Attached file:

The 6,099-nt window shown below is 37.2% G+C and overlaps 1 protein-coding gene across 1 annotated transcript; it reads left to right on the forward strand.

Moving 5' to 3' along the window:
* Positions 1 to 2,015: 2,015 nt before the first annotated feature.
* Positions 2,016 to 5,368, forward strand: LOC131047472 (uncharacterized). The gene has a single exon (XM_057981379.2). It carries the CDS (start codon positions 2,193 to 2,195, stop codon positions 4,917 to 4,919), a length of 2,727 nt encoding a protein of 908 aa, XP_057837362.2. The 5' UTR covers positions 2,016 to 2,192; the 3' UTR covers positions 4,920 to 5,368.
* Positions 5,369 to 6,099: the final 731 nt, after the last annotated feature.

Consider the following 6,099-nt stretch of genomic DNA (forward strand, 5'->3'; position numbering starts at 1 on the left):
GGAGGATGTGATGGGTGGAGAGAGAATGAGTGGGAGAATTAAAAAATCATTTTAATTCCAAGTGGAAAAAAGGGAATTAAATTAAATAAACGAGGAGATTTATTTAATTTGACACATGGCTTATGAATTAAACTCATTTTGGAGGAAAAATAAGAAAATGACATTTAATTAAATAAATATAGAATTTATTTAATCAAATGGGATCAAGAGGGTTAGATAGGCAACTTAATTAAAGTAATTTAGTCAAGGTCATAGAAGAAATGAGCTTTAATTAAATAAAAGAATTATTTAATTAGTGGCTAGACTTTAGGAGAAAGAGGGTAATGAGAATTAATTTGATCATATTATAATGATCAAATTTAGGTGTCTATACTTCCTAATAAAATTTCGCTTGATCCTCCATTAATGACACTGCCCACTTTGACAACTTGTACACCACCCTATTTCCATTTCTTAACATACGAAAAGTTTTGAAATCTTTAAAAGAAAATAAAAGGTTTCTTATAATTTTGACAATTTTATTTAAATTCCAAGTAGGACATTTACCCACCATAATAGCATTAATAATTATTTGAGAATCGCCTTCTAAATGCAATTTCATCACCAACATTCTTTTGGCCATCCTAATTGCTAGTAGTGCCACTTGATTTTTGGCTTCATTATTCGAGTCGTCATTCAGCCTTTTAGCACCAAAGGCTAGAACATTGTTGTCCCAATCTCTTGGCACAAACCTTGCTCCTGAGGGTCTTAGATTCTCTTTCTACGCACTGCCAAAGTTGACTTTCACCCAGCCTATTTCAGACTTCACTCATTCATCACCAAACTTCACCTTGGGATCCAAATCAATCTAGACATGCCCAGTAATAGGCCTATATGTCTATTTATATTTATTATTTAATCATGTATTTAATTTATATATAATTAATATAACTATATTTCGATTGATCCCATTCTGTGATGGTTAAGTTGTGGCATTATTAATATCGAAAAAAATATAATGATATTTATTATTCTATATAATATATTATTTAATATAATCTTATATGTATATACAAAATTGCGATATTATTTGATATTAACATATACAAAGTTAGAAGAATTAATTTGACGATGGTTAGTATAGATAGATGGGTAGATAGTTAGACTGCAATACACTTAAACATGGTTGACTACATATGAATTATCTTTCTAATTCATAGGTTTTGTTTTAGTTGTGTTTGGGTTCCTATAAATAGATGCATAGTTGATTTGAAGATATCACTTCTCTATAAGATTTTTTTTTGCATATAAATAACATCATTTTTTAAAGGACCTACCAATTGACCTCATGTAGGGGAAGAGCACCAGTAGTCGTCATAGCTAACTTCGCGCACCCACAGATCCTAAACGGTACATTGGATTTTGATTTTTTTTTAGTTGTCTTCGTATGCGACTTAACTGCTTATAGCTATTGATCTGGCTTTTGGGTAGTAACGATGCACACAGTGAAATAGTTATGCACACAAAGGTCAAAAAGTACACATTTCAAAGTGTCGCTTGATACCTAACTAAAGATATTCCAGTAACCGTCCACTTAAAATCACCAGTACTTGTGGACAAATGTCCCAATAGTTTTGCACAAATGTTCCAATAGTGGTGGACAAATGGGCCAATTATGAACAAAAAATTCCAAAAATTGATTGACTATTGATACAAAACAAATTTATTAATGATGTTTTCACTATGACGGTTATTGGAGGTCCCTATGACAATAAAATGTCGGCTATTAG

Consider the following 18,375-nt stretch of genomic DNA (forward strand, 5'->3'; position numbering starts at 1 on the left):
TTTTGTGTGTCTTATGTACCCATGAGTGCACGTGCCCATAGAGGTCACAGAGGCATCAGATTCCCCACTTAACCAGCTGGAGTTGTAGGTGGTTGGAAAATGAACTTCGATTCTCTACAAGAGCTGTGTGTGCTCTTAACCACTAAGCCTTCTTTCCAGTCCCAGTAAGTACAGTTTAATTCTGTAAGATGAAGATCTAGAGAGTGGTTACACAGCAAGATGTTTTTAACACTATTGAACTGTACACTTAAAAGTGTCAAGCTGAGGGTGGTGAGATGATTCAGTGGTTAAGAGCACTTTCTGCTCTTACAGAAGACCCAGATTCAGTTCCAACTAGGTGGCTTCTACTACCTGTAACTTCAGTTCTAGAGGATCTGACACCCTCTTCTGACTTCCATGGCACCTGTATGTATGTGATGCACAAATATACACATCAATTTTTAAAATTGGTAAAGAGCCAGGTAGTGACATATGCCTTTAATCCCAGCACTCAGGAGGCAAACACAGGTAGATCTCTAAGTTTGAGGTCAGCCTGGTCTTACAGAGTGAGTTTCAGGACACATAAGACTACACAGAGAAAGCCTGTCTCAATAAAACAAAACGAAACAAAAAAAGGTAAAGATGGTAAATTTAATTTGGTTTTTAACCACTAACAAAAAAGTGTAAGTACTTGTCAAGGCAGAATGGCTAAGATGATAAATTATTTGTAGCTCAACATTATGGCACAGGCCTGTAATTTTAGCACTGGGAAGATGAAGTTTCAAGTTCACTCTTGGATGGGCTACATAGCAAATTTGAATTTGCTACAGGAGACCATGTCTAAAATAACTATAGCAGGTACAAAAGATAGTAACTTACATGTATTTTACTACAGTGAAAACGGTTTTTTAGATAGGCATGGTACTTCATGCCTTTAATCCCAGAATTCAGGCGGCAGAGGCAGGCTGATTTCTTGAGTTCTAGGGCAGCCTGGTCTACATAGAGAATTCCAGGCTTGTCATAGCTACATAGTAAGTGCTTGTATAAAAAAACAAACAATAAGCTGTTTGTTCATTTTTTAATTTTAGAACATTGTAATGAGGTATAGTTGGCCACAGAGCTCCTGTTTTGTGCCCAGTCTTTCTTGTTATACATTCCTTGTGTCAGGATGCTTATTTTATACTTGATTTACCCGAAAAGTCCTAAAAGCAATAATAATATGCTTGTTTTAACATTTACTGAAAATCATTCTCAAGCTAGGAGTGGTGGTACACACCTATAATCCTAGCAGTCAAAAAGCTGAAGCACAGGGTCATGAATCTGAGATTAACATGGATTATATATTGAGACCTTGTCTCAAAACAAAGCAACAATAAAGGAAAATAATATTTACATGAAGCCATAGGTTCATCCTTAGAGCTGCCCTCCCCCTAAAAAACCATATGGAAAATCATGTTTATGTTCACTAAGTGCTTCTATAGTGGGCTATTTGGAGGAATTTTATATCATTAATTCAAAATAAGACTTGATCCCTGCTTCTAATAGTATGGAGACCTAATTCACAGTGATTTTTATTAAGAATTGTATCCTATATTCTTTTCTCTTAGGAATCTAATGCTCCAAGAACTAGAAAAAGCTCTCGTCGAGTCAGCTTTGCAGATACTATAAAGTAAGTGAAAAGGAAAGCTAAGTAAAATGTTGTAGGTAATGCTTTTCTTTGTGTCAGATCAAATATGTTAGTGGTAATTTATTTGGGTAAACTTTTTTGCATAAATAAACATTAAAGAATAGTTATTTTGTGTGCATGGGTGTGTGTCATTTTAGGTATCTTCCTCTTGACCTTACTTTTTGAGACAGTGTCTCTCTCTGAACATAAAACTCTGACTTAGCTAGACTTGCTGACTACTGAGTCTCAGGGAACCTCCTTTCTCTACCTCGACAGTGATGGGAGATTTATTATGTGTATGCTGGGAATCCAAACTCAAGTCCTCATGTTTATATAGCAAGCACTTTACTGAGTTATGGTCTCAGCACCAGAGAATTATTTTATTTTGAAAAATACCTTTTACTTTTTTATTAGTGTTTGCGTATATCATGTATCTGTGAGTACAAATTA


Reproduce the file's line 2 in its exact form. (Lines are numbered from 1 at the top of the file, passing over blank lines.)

Moving 5' to 3' along the window: